We are nothing more than a walking dollar sign to them and it might be the prevalence of aid that has turned these people into victims with no pride.

We left the Wilderness Lodge at about 10 am once our driver arrived to take us to our next stop, the Ndali lodge. The drive was in the region of about 4 hours north through Queen Elizabeth Park, a little more since we needed to stop at a garage to have the brake pads attended to. To approach the lodge it is necessary to climb up a steep mountain past villages where men and women sat chatting beside large piles of drying corn and past boys pushing heavy bicycles laden with matoke. ( This is a member of the banana family and the staple food of all Ugandans.)  Finally we reached the very top where the lodge sits on a ridge, one side facing a crystal clear crater lake, where we sat and enjoyed some lunch, and the other side, where the cottages face, an undulating valley of lakes, mountains, tiny villages the size of dots, and finally in the misty distance the sharp peaks of the Rwenzori mountains. The stunning contrast between the two views had me flitting between the two, camera in hand for the first hour of our visit. Like a soft patchwork blanket in shades of green the valleys are spread like a feast below the little infinity pool. It was a scene of calm bliss.

This is a region famous for its crater lakes. These were formed eons ago by volcanos and today they look like silver pot holes from a distance. I have longed believed that there is nothing more soothing to the soul than the ability to look as far as the eyes can see. Nothing obstructs this fabulous view and the changing lights helps the view transform, especially in the hour before sunset. Much of that hour was spent in the piping hot bath, complete with window and view, that I gratefully climbed into at around 6pm. I love a good hot bath, and a bath with a view is one of the joys of life.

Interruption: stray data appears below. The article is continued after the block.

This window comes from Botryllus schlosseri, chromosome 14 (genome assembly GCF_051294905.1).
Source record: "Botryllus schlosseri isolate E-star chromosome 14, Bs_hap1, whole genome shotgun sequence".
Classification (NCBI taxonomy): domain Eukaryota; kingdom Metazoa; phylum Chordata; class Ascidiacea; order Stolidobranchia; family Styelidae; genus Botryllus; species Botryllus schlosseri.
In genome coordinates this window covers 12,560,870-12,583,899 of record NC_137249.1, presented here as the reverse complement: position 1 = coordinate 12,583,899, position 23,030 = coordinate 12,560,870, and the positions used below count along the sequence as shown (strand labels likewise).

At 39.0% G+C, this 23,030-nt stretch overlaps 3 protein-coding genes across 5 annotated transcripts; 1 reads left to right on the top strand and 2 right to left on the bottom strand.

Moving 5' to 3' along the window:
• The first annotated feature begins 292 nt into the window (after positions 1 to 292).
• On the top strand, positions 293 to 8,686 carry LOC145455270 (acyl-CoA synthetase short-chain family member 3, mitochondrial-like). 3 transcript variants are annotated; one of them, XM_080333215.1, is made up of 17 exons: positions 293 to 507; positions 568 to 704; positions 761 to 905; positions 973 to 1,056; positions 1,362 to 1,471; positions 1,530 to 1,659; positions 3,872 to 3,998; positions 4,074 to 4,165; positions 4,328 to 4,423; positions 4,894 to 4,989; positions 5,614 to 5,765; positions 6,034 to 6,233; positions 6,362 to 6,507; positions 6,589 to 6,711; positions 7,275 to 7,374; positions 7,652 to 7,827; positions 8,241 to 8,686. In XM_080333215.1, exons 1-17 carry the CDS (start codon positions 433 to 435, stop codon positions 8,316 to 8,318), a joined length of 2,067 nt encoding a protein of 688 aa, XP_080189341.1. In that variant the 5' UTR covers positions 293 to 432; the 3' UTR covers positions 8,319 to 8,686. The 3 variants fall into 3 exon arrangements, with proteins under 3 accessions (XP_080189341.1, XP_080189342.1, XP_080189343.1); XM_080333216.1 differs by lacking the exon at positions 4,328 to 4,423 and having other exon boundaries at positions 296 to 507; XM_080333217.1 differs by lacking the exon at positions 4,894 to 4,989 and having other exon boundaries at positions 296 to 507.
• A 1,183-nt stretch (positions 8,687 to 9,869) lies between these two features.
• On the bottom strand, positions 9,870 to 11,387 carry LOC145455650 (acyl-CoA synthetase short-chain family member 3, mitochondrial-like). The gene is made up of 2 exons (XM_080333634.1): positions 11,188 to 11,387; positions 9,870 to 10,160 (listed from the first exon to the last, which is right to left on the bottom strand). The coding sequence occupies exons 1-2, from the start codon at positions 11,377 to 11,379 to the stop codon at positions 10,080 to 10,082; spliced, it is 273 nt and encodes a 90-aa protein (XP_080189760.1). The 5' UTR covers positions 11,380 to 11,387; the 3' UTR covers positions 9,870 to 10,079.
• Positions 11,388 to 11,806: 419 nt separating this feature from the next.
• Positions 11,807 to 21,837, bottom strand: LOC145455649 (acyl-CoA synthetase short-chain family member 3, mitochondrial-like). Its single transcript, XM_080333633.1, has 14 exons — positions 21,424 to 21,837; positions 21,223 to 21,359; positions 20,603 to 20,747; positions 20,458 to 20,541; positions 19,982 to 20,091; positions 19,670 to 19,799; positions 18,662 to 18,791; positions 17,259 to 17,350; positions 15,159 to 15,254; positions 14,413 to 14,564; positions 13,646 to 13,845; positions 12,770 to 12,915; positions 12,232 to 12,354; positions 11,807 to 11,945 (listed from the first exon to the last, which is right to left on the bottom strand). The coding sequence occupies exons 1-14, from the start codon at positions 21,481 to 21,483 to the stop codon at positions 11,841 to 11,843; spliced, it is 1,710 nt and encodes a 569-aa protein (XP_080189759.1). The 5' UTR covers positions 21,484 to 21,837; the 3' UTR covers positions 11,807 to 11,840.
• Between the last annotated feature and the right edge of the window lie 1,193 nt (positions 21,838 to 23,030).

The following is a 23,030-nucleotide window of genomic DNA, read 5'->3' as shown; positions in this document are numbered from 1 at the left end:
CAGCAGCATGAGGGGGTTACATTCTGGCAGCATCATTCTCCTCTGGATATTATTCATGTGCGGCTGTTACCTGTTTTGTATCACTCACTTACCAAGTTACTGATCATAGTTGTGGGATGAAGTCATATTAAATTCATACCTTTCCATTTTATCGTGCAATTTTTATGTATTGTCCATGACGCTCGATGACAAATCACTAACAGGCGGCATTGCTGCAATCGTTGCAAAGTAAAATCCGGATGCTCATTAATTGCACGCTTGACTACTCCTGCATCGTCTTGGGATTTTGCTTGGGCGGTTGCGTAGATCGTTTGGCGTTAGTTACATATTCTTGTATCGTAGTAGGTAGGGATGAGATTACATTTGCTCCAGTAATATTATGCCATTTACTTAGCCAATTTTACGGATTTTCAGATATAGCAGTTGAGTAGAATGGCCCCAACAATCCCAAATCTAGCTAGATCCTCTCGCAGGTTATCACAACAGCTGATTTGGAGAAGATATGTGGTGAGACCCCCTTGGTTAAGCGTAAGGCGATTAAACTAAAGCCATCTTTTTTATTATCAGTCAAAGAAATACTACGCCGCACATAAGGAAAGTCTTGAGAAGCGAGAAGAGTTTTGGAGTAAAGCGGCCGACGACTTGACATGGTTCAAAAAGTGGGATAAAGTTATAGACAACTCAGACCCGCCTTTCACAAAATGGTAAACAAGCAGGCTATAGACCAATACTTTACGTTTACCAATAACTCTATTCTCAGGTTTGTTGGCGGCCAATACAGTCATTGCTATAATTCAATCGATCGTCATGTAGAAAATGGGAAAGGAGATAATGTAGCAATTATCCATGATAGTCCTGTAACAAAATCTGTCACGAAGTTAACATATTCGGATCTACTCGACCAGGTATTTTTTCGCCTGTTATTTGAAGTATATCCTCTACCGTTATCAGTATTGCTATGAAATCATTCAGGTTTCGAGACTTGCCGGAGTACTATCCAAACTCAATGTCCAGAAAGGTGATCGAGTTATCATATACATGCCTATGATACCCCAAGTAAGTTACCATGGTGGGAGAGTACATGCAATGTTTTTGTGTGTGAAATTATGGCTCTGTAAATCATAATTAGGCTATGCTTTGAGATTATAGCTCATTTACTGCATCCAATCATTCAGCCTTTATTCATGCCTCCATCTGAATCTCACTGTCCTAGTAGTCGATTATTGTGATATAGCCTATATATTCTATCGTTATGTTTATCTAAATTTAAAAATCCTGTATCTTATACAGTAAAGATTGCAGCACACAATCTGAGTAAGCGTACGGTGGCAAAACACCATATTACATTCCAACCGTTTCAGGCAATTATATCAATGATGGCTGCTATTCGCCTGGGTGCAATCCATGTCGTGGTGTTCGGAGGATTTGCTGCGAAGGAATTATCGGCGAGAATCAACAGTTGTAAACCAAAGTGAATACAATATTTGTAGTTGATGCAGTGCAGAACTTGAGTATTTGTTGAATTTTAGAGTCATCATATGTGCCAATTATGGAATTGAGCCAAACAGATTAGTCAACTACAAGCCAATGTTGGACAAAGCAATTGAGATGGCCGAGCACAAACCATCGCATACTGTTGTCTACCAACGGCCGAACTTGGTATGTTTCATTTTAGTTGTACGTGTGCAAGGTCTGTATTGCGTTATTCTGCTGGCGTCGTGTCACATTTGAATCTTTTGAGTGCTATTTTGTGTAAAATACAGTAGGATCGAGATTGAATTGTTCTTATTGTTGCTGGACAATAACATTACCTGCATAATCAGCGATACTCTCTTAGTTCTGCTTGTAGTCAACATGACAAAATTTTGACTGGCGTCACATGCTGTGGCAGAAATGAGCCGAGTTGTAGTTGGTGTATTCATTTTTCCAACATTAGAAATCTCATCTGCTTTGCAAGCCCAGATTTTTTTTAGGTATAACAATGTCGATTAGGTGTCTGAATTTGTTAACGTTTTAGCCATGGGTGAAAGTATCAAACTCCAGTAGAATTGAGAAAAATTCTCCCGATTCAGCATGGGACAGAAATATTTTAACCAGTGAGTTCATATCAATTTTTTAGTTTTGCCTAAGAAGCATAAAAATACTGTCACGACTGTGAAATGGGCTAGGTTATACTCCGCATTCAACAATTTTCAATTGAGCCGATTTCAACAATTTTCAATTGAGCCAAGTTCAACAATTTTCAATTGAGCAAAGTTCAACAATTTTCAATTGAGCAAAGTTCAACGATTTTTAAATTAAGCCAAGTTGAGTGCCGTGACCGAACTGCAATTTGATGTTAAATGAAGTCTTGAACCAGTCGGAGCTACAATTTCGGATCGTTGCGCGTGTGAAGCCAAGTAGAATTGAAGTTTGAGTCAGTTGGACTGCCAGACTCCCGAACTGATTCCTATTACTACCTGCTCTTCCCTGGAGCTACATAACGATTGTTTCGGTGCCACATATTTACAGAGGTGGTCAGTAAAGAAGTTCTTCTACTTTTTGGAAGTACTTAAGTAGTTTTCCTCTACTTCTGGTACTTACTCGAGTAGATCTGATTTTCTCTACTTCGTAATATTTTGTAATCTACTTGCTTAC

Filed under Travel, Uganda, When the rose tint fades

3 responses to “Safari Day 4: Tsetse flies and Crater lakes

  1. michael

    Unfortunately as you experienced, money is always an issue when people breakdown in the countryside in Uganda. It wasn’t because you were muzungus, as I can assure you that if you inquire you’ll find that urban Ugandans regularly have the same exact experiences, sometimes even worse. There is no excuse for your treatment. Unfortunately our desire for the riches of this world means that we have sold our souls to the devil; both the rich and the poor.
    Hope you and your kids never have to experience that ever again.

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  3. Aw, this was a really quality post. In theory I’d like to write like this too – taking time and real effort to make a good article… but what can I say… I procrastinate alot and never seem to get something done.